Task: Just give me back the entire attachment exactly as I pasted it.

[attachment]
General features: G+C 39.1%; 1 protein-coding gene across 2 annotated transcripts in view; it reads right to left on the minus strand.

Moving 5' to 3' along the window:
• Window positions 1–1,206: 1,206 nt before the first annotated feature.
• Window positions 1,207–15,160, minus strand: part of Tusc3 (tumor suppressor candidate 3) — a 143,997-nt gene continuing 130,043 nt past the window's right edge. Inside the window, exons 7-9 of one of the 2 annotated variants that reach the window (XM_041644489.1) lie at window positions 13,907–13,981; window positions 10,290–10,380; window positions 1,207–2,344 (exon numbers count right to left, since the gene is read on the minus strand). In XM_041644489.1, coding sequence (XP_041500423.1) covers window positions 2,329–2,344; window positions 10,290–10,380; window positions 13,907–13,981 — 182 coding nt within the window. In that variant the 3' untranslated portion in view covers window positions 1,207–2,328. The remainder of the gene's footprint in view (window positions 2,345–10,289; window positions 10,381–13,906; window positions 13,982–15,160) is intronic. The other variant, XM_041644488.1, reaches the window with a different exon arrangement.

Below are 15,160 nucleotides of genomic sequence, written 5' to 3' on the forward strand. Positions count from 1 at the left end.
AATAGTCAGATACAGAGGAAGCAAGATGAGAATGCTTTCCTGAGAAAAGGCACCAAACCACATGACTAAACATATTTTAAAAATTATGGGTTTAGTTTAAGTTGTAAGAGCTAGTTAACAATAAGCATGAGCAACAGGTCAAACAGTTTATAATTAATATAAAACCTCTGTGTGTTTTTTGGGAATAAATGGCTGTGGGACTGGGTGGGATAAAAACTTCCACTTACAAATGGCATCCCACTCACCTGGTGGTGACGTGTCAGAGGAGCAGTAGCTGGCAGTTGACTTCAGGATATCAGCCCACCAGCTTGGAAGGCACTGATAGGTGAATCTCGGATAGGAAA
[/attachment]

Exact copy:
General features: G+C 39.1%; 1 protein-coding gene across 2 annotated transcripts in view; it reads right to left on the minus strand.

Moving 5' to 3' along the window:
• Window positions 1–1,206: 1,206 nt before the first annotated feature.
• Window positions 1,207–15,160, minus strand: part of Tusc3 (tumor suppressor candidate 3) — a 143,997-nt gene continuing 130,043 nt past the window's right edge. Inside the window, exons 7-9 of one of the 2 annotated variants that reach the window (XM_041644489.1) lie at window positions 13,907–13,981; window positions 10,290–10,380; window positions 1,207–2,344 (exon numbers count right to left, since the gene is read on the minus strand). In XM_041644489.1, coding sequence (XP_041500423.1) covers window positions 2,329–2,344; window positions 10,290–10,380; window positions 13,907–13,981 — 182 coding nt within the window. In that variant the 3' untranslated portion in view covers window positions 1,207–2,328. The remainder of the gene's footprint in view (window positions 2,345–10,289; window positions 10,381–13,906; window positions 13,982–15,160) is intronic. The other variant, XM_041644488.1, reaches the window with a different exon arrangement.

Below are 15,160 nucleotides of genomic sequence, written 5' to 3' on the forward strand. Positions count from 1 at the left end.
AATAGTCAGATACAGAGGAAGCAAGATGAGAATGCTTTCCTGAGAAAAGGCACCAAACCACATGACTAAACATATTTTAAAAATTATGGGTTTAGTTTAAGTTGTAAGAGCTAGTTAACAATAAGCATGAGCAACAGGTCAAACAGTTTATAATTAATATAAAACCTCTGTGTGTTTTTTGGGAATAAATGGCTGTGGGACTGGGTGGGATAAAAACTTCCACTTACAAATGGCATCCCACTCACCTGGTGGTGACGTGTCAGAGGAGCAGTAGCTGGCAGTTGACTTCAGGATATCAGCCCACCAGCTTGGAAGGCACTGATAGGTGAATCTCGGATAGGAAA